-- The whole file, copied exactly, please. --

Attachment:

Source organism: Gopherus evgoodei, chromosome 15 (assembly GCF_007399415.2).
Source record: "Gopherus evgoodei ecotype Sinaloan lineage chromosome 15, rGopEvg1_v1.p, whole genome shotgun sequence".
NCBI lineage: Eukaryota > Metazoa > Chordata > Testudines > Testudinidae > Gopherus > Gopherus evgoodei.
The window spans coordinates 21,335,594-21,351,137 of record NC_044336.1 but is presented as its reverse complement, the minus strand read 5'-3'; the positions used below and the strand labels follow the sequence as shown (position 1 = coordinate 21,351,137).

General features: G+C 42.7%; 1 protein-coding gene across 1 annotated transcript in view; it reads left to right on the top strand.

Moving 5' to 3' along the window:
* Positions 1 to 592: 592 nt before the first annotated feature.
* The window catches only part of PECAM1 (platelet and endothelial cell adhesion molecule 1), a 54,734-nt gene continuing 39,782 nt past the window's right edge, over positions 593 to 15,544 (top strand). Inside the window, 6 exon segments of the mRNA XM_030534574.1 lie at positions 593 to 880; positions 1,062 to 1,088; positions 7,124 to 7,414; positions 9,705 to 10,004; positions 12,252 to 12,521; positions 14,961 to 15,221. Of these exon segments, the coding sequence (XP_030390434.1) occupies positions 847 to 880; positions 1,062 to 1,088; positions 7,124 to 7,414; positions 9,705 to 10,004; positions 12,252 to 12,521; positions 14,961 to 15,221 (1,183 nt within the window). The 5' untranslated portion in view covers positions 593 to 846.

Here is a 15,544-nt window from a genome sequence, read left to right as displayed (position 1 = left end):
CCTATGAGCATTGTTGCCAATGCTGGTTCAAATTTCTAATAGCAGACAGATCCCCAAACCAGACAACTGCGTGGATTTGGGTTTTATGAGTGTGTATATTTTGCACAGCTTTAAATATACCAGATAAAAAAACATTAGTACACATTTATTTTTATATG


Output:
Source organism: Gopherus evgoodei, chromosome 15 (assembly GCF_007399415.2).
Source record: "Gopherus evgoodei ecotype Sinaloan lineage chromosome 15, rGopEvg1_v1.p, whole genome shotgun sequence".
NCBI lineage: Eukaryota > Metazoa > Chordata > Testudines > Testudinidae > Gopherus > Gopherus evgoodei.
The window spans coordinates 21,335,594-21,351,137 of record NC_044336.1 but is presented as its reverse complement, the minus strand read 5'-3'; the positions used below and the strand labels follow the sequence as shown (position 1 = coordinate 21,351,137).

General features: G+C 42.7%; 1 protein-coding gene across 1 annotated transcript in view; it reads left to right on the top strand.

Moving 5' to 3' along the window:
* Positions 1 to 592: 592 nt before the first annotated feature.
* The window catches only part of PECAM1 (platelet and endothelial cell adhesion molecule 1), a 54,734-nt gene continuing 39,782 nt past the window's right edge, over positions 593 to 15,544 (top strand). Inside the window, 6 exon segments of the mRNA XM_030534574.1 lie at positions 593 to 880; positions 1,062 to 1,088; positions 7,124 to 7,414; positions 9,705 to 10,004; positions 12,252 to 12,521; positions 14,961 to 15,221. Of these exon segments, the coding sequence (XP_030390434.1) occupies positions 847 to 880; positions 1,062 to 1,088; positions 7,124 to 7,414; positions 9,705 to 10,004; positions 12,252 to 12,521; positions 14,961 to 15,221 (1,183 nt within the window). The 5' untranslated portion in view covers positions 593 to 846.

Here is a 15,544-nt window from a genome sequence, read left to right as displayed (position 1 = left end):
CCTATGAGCATTGTTGCCAATGCTGGTTCAAATTTCTAATAGCAGACAGATCCCCAAACCAGACAACTGCGTGGATTTGGGTTTTATGAGTGTGTATATTTTGCACAGCTTTAAATATACCAGATAAAAAAACATTAGTACACATTTATTTTTATATG